Learning how to wash your clothing by hand with limited or no infrastructure, such as when on a long expedition or living off the grid for a length of time, is a useful skill to learn. It is one we are adding to our long-term programs because as the years go by, fewer and fewer people have done it, or even know how.
The easiest way I know of to do this is what we did with lightly-soiled clothing when I was a kid; dunk it in water, swish it around, then hang it on a line in the sun to dry. To this day on long canoe trips, washing clothes is often as simple as wearing them and sitting in the river for 5 minutes, then hanging them up to dry. Sometimes when the weather is warm I just keep them on, allowing them to air dry on my body.
But when clothes start to develop obvious stains, or start to smell, then some sort of soap is needed. More on types of soap in a bit.
A simple way to accomplish washing clothes is with a cook pot, clean 5-gallon bucket, or similar container. Add the clothing, some water, and laundry soap to the container. Then, in the water, wring and agitate the clothing, focusing on rubbing the dirty or smelly parts. Let it soak for a bit in the soapy water when you’re done, then do it again. Repeat if needed. Then remove the clothing and wring out as much soapy water as you can. Put the wrung-out clothes into a second clean bucket or container. I specify that the buckets are clean because we use 5-gallon buckets in our composting toilet system, and you don’t want to mix up your clean containers with these.
In the second clean container that holds the washed clothes, add water until 2/3 full. Then agitate them, wringing and rubbing, until they no longer emit soap into the water. This will likely take a few rounds of rinsing.
From here, wring them out and hang them on a clothesline. You’re done.
There are all sorts of ways you can dress up this process, from hand-held agitators to wash boards to mechanical wringers to computerized washing machines. But the basics endure. It is not a complicated process, although the modern world wants you to believe it is.
When living a bit rough, I like to wash the layers that are against my skin regularly. The outer insulation layers, if I keep them clean of sweat, grease and stains, not as often. So things like socks, underwear, long underwear, t-shirts, etc., get regular washing. It makes them more sanitary (ie. less gross) but also, with regard to living in the cold, allows them to insulate much better. It does this because clothing against your skin often contain dead skin cells, oils and salt from sweat, and other things that fill in the air spaces built into the fabric. The air spaces are what allow it to insulate you from the cold. So when they get full of gunk, it no longer insulates, or breathes. Have you ever worn a pair of wool socks for several days in cold weather? Ever notice how they are less warm with each passing day? This is why. So there are many good reasons to keep your stuff clean, while the only reason for not doing so is laziness.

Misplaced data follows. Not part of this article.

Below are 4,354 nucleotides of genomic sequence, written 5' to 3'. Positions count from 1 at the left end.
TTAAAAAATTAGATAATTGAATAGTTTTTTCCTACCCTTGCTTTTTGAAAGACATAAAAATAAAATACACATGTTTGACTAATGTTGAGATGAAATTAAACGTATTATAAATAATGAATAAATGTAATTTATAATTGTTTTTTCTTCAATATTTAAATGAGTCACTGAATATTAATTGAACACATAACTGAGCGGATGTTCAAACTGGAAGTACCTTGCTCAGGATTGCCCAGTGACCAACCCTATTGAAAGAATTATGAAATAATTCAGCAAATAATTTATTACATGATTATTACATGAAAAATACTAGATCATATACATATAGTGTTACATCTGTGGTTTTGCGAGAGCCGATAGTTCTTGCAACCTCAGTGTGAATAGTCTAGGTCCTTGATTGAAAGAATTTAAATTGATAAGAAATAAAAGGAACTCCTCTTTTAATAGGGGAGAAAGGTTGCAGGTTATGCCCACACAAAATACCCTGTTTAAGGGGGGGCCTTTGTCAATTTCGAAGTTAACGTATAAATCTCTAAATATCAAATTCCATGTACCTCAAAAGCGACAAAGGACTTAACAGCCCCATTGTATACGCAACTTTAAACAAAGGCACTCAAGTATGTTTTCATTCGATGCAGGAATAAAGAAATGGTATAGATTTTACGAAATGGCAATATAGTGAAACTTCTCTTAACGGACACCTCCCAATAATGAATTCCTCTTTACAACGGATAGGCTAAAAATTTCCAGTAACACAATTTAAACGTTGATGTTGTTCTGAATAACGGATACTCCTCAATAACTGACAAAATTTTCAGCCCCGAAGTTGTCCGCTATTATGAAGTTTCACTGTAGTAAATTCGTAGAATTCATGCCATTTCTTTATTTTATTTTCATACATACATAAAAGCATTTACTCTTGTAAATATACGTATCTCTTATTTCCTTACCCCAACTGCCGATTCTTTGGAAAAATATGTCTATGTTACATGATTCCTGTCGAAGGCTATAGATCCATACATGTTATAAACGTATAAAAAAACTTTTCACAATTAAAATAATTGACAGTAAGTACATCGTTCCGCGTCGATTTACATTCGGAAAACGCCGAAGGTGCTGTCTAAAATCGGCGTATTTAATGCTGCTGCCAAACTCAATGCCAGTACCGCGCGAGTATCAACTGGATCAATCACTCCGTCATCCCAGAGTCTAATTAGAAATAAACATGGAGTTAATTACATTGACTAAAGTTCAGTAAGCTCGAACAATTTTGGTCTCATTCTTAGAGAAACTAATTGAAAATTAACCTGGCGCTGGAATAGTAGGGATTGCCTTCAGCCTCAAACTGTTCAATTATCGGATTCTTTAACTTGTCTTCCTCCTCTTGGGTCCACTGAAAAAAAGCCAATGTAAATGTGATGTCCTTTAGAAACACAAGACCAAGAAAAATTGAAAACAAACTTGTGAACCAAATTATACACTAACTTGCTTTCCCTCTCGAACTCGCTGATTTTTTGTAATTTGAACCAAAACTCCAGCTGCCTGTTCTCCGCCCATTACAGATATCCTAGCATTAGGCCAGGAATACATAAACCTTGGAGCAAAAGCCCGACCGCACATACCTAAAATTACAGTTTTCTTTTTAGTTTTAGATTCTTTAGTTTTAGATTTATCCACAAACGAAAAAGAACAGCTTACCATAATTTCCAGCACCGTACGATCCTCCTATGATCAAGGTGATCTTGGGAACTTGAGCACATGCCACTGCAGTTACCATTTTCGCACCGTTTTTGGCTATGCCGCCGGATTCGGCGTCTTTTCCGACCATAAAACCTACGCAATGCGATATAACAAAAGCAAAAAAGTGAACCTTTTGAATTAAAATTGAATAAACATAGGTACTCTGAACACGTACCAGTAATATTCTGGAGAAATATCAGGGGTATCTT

With regards to soap, any soap that you use on your body or dishes will work. Some seem to work better than others, so pay attention and keep some notes on what has worked best for you.
Years ago we used to make our own soap for use when bathing. It worked well, but we got away from it although I don’t remember why. Another thing we made, which I learned in NH at a workshop with GALA (Global Awareness, Local Action), was our own laundry soap, useful for both laundry by hand and with modern laundry machines. It is all I have used for the past 8 years. It is concentrated, non-toxic, inexpensive, and works amazingly well. And you only use a tiny amount, so one container lasts a really long time. Scroll to the end of this post for how to make it.
Here’s a link to an argument to use soap over detergent for laundry because it is better for your clothes. Laundry Soap Vs. Detergent
Here’s a link to a bunch of useful videos and articles on doing your laundry by hand:
Keep your clothing clean. It will keep you warmer in winter (especially socks and long underwear) and cooler in summer (clean cotton breathes better). If you spend more than a few days living rough, it is something that you not only should know how to do, but also should have done multiple times so there are no mysteries left about the process.
Laundry Detergent – Makes 64oz., 128 Loads Of Laundry
- 1 (5.5oz) bar of “Fels Naptha”
- 1 cup “20 Mule Team Borax”
- 4 cups boiling water
- 1 cup “Arm & Hammer Washing Soda”
- 4 cups warm water
Step 1: Put 4 cups of water in a heavy saucepan to boil. While that is heating, mix the borax and washing soda in a bowl, mixing well.
Step 2: Grate the Fels Naptha.
Step 3: Add the freshly-grated Fels Naptha to the water in the saucepan, stirring constantly. Reduce the heat to medium. It will take 10-15 minutes for the soap to dissolve completely. Don’t let it boil over – gross.
Step 4: Remove the pan from the heat and add in the borax and washing soda. Stir until completely dissolved (3-5 minutes). Do not “under stir” or solution will be gritty. Pour liquid into a 2 quart container. Fill container the rest of the way with warm water. Mix.
Step 5: Store for 24 hours in a cool, dry place. Then mix.
Step 6: Add 1 tablespoon of mix to a load of laundry in any laundry machine. Add it directly with the dirty clothes, not in a “detergent compartment”.
Pro Tip: Add essential oils if you want your laundry to smell a certain way.